The story is a little simplistic in the telling, but the broad brushes that it is painted with do not matter. For those who know what the Book of Kells really is, it is about spreading the Gospels. However, for those who do not know it's real-life history, the movie never says anything further than spreading knowledge through books. I liked this approach.

But really what makes the movie a gem is the fact that it is beautiful. The movie is absolutely gorgeous. The artwork is stylistic and beautiful. The soundtrack is not overbearing, but it is beautiful. I especially like Aisling's song that she used to turn Aidan's cat into a spirit to steal a key (and this serves as a mental note to myself to try to find that song to download onto my iPod later).

The visuals are fantastic and there is a stark contrast in some of them. The lush flowing curved lines and bright colors of the forest and people of Kells are contrasted by the rigid lines of the dark Norsemen who attack. Their voices are modulated as well, making them seem more the vicious invader in sight and sound in the movie. And when Brendon fights to Celtic monster, the visuals once again change to represent the alien nature of the beast.

One of the most fascinating things to me is that such a simple, beautiful style of artwork in the movie is used to tell the story of the deep, detail and full style of Insular art in the Book of Kells.

It truly is a beautiful thing to watch. Animation like this is hard to find these days in a world of Disney, Dreamworks and Pixar, but when you see it, you really realize what we are missing today in animated movies: art.

Molly: (As usual, I will be transcribing as much as I can from what she says. We're at a computer and I'm typing up what we are saying as we speak, then going back afterwards to format it. Her review will be in a Q&A form, due to her age. She's sitting next to me at my computer as we do this.)

Chuckie: What did you think of the movie, The Secret of Kells?
Molly: Um, the wolf. No, Daddy, the girl wolf.
Chuckie: What about her?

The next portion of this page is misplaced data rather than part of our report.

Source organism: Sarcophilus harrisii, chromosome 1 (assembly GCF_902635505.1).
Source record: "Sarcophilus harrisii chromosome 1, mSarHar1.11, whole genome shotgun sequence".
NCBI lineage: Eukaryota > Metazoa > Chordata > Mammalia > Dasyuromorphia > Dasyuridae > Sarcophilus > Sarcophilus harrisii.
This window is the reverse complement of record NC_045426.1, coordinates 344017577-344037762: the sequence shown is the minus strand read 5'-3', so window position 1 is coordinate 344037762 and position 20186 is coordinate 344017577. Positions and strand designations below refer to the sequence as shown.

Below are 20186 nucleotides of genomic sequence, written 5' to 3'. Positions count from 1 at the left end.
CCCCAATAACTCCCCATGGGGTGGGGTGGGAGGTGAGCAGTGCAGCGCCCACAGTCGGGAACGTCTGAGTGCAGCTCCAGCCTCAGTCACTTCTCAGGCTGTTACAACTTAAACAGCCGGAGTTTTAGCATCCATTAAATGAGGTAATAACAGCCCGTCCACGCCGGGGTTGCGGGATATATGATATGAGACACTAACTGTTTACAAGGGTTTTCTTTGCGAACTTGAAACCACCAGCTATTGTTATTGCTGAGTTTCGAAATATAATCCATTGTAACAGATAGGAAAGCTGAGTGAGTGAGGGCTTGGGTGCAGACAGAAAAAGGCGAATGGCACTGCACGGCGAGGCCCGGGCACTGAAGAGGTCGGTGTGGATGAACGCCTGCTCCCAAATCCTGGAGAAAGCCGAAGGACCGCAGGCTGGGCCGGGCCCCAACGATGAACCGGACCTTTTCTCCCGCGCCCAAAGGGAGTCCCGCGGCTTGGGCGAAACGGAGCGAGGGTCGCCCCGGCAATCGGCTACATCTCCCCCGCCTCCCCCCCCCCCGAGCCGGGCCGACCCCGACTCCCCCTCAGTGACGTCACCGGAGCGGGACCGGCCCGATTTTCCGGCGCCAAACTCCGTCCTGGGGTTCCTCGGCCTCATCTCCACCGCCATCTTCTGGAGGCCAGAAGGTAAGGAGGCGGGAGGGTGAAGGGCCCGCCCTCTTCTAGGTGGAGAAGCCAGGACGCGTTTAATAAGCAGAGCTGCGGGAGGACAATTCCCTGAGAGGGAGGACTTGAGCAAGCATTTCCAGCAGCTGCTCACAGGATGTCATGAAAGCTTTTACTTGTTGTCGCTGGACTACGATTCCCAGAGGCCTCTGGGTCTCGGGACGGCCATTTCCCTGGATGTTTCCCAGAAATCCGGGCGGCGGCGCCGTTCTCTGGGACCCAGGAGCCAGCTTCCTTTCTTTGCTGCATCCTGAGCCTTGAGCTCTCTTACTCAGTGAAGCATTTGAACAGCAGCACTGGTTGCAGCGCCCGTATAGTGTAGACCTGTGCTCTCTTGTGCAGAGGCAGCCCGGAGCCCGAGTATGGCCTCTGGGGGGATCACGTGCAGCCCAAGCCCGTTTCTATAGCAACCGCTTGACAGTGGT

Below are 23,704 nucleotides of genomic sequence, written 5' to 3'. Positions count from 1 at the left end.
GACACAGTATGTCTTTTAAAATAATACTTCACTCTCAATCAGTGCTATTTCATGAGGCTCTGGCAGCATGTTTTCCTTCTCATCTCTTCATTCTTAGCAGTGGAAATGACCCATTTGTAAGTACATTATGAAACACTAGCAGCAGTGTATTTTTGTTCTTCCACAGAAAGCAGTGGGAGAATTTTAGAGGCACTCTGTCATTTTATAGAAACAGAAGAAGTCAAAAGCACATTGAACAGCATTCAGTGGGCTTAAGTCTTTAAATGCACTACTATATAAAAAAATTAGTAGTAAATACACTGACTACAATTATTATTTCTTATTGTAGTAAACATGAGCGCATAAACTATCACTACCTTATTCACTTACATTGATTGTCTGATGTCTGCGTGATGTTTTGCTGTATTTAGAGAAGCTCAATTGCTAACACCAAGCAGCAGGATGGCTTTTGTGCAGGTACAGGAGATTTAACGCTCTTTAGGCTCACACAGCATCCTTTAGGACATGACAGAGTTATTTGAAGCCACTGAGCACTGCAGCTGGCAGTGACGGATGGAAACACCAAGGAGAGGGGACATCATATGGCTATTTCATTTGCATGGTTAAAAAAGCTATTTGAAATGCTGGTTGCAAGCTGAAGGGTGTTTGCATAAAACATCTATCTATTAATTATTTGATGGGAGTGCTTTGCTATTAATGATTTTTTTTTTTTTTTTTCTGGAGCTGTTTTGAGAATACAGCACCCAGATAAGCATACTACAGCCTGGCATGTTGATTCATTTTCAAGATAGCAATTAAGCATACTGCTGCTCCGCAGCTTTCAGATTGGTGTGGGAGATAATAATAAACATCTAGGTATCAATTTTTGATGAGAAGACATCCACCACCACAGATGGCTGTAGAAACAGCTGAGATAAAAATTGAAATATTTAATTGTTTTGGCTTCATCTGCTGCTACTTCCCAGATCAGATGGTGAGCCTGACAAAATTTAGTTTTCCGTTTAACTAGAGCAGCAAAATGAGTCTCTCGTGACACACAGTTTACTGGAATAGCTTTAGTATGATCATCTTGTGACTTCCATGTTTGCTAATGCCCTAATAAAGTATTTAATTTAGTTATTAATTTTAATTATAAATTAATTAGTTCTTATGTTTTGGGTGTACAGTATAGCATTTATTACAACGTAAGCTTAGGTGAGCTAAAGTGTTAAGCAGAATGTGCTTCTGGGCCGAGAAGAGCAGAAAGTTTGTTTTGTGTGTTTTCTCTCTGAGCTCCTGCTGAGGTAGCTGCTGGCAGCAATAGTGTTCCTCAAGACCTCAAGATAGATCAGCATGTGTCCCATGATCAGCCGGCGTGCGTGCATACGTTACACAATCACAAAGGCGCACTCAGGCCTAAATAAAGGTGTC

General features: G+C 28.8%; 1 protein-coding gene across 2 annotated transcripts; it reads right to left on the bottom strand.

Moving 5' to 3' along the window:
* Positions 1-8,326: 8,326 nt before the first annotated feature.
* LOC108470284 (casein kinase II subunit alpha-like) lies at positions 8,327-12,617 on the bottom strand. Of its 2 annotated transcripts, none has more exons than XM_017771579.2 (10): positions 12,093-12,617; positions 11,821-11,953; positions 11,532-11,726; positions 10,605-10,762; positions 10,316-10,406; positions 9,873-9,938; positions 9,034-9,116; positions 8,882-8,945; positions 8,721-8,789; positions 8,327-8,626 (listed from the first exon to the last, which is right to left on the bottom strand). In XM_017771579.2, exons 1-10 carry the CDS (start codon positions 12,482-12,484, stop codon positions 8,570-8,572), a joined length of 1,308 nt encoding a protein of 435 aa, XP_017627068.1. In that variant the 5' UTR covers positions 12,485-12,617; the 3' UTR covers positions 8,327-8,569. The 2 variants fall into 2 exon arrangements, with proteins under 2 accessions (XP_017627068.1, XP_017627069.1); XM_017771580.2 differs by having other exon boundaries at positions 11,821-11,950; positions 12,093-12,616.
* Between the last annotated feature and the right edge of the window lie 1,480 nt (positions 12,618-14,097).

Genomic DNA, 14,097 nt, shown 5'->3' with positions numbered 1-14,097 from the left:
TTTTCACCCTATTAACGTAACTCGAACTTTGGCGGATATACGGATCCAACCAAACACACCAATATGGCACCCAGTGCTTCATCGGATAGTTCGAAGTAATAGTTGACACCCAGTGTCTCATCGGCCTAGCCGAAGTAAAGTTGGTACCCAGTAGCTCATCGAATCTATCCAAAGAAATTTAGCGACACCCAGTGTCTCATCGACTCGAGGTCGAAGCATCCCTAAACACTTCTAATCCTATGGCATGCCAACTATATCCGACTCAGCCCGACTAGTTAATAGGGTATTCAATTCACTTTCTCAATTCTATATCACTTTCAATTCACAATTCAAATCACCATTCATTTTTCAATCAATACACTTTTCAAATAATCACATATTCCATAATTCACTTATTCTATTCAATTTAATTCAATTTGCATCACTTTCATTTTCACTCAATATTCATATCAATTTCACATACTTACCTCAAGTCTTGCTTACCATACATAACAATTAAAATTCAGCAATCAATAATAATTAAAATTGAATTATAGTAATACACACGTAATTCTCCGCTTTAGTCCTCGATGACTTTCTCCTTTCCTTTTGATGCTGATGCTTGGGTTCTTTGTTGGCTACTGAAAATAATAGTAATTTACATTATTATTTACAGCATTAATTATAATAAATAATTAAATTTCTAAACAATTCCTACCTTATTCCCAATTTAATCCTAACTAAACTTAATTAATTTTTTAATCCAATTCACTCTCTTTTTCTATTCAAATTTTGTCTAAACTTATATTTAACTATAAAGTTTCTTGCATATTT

Molly: She turns into a wolf.

Chuckie: Did you like the movie, Pixie?
Molly: Yeah.

Chuckie: What was your favorite part of the movie?
Molly: My best favorite part?
Chuckie: Yeah.
Molly: Um, um, um... the one that showed him her forest.

Chuckie: What did you like about that part?
Molly: That the picking berries was stinky. P.U.! (Looking at a couple of Heroscape figures that I have on my desk and haven't gotten around to putting away yet.) Hey, Daddy, are these bad guys?
Chuckie: Um, yeah.
Molly: (Picking up the spiders and aligning them against the orc rider on a wolf figure.) I'm pretending that these are good guys and this one is bad. (Holding up one of the spiders to threaten the wolf-rider.) I'm going to fight you, bad guy! (A small skirmish takes place on my desk as the spiders attack and knock over the wolf-rider.)

Chuckie: Okay, Pixie, let's finish the review first. So, what was the movie about?
Molly: They were trying to fight the monster so they could get his eye and the monster could eat himself up.

Chuckie: Why were they trying to get the eye from the monster, Sweetie?
Molly: For the man.

Chuckie: What did the man want with it?
Molly: The book. He wanted to write in it. And the cat liked him. He liked the other boy frist, then he liked the dad. What's wrong with that funny kitty cat? They wanted to write in the book so everyone could read it because that way people learn things from books.

Chuckie: Was there anything that you didn't like about the movie?
Molly: The wolves. (Drawing out the first part of "wolves" to make it sound like a howl.) The wooooooooo-lves. The bad ones. Not the good one. Awoooooooo! I'm calling the mommy wolves so the baby wolves can come. Hey, can they hear me? Awooooooooo! Hey, why aren't they coming? I can't hear their feet. I'm going to check outside. (Molly stands up and lifts the blinds to the window next to my desk and our cat, Untini, is there. This startles Molly who lets out a loud surprised noise.) Ah! Utini sacred me! (She starts to laugh at herself being startled.) Utini, I didn't say "meow", I said "Awoooooo"!